Black Diamond Trail Back Review and Trekking Pole Discussion

Find out more about these awesome trekking poles here!:

I’ll be honest in that I have learned the hard way that there are some pieces of equipment that you really need to do your homework on before you dive into a purchase. Trekking poles are one of those products. Several years ago I purchased a cheap-o set from Wal Mart for general purposes, and found myself in a situation where I really had to rely on my poles for support.

Last winter a friend of mine and myself went winter camping in a state forest. We were “totally” prepared for the weather that was predicted, and so we were slated to have a good time out in the woods. One thing we failed to prepare for though was if the weather man was wrong (which he was). That night a blizzard ended up rolling through and brought the temperature 40 degrees lower than we had prepared for equipment-wise. The weather man predicted 20 and it ended up getting down to -20 with the windchill. Needless to say, we had to do an emergency bug out somewhere between midnight and 1AM.

As we were bugging out, I realized how important my trekking poles became to me in that blizzard. They were a huge help to me in maintaining balance and avoiding potentially dangerous footholds that were covered by the snow. The situation could have been a lot worse had I not invested in a pair of poles.

Now, those poles were great and all, but they weren’t the kind that I was going to stake my life on in the future, and so I went pole shopping once more. I fell in love with a set of Swissgear poles I saw at Gander Mountain that had a built-in LED light and cork-like handles and decided to purchase them out of impulse.

Boy was I disappointed. They came with no instructions as to how to install the batteries, and a week after purchasing them, the “cork-like” handles slipped right off without any effort! I hadn’t even taken them to the trail yet! Shortly thereafter, I did take them on the trail for a week in PA. After the week was done, I was done with them. The ring protectors that cover the ends of each pole section wouldn’t stay in place, the screw-lock system became unreliable, and the batteries/LED lights kept giving me problems. All in all, I would stay away from Swissgear trekking poles if at all possible.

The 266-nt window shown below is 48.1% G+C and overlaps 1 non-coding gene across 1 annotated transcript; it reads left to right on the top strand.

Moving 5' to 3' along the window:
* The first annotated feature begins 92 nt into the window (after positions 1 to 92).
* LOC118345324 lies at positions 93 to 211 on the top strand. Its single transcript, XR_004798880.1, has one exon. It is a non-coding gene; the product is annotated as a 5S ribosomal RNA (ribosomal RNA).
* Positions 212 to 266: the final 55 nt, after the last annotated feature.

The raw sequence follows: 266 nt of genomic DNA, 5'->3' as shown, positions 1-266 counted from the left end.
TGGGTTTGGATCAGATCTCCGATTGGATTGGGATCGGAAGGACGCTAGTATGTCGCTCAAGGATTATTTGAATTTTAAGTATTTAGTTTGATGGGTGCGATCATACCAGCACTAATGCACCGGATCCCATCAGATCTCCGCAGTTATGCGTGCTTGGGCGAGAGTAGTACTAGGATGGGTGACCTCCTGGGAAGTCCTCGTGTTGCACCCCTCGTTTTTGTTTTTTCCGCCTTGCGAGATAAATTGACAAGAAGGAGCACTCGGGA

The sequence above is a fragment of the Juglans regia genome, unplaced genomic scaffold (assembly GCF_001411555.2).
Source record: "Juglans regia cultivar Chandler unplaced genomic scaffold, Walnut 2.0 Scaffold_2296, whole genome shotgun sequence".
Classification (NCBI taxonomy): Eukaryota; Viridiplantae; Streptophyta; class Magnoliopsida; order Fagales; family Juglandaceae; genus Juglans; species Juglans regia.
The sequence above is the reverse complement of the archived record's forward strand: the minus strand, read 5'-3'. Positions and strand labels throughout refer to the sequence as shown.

Needless to say, when I went home, I found myself pole shopping once more. This time though, I did my homework. I wanted to get the best bang for my limited buck and after reading several reviews I ended up purchasing a set of the Black Diamond Trail Back trekking poles. I couldn’t have been happier. These things are amazingly rugged, are very simple to adjust with their flick-lock system, and are more compact than most comparable trekking poles. Once more though I put these to the test by taking them on the trail for a week, and have to say that I would highly recommend them to anyone. They are about the best pole in their price-range, and I would even put them against poles much more costly.

Check out the video and let me know what you think! What poles do you use on your adventures?

If this is your first time with us, my name is Dave, and David’s Passage is the name of my vlog. This passage in life started with a desire to share my love of the outdoors with the world. My hope is that those who tune into my videos will be inspired to venture out and enjoy all of creation for what it’s worth. This video blog features videos on an array of outdoor-related topics, as well as DIY projects that might just help you more fully enjoy the outdoors. New videos come out on Tuesdays at 3pm EST, so please subscribe and be on the lookout for new content soon!

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The song sample you heard in the intro was from the finger-style guitarist, David Youngman. I highly recommend you check him out.
I obtained full permission from the original artist to use his music in my videos.